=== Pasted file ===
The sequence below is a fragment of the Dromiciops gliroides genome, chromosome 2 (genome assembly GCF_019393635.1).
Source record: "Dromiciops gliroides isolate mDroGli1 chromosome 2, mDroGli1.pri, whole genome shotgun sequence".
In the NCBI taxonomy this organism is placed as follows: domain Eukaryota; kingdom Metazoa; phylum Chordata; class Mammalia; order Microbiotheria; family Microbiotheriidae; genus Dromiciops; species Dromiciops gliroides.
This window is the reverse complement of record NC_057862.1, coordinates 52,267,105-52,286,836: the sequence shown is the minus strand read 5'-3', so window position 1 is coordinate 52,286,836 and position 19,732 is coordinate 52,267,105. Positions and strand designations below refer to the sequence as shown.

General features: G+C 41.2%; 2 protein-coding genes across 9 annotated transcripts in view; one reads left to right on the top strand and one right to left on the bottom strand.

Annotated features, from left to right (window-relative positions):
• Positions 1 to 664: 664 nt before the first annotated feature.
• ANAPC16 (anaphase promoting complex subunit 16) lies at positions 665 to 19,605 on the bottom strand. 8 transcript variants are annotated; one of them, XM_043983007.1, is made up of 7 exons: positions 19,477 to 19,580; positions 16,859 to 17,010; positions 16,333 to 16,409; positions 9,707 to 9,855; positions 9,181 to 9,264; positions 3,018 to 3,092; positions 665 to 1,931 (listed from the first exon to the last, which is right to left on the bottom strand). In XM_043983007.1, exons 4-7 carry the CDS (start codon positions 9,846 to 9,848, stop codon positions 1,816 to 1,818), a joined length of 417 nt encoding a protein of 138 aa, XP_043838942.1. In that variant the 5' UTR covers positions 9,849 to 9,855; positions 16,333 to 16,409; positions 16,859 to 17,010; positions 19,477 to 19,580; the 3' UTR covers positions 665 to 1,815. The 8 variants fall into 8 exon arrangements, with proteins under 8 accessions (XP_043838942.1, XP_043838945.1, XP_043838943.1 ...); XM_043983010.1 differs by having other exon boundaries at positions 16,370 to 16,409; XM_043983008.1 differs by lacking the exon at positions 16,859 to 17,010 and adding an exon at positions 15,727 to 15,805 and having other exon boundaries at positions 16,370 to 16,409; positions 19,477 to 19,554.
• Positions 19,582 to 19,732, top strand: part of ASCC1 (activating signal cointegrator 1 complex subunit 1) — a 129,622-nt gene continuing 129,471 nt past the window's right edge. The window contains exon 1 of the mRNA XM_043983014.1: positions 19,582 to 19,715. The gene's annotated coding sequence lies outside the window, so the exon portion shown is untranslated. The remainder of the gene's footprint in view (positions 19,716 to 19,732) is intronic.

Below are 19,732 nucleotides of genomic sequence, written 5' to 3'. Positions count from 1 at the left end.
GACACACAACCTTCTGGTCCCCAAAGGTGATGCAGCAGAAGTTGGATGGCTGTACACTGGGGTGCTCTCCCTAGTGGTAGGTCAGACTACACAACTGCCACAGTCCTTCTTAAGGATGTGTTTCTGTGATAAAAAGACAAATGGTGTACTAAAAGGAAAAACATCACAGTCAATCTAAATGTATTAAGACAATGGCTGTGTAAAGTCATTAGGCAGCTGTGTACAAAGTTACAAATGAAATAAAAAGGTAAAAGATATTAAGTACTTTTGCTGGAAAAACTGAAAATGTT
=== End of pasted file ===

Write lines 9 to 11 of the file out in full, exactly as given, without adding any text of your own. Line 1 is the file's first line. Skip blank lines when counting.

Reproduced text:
• Positions 19,582 to 19,732, top strand: part of ASCC1 (activating signal cointegrator 1 complex subunit 1) — a 129,622-nt gene continuing 129,471 nt past the window's right edge. The window contains exon 1 of the mRNA XM_043983014.1: positions 19,582 to 19,715. The gene's annotated coding sequence lies outside the window, so the exon portion shown is untranslated. The remainder of the gene's footprint in view (positions 19,716 to 19,732) is intronic.

Below are 19,732 nucleotides of genomic sequence, written 5' to 3'. Positions count from 1 at the left end.
GACACACAACCTTCTGGTCCCCAAAGGTGATGCAGCAGAAGTTGGATGGCTGTACACTGGGGTGCTCTCCCTAGTGGTAGGTCAGACTACACAACTGCCACAGTCCTTCTTAAGGATGTGTTTCTGTGATAAAAAGACAAATGGTGTACTAAAAGGAAAAACATCACAGTCAATCTAAATGTATTAAGACAATGGCTGTGTAAAGTCATTAGGCAGCTGTGTACAAAGTTACAAATGAAATAAAAAGGTAAAAGATATTAAGTACTTTTGCTGGAAAAACTGAAAATGTT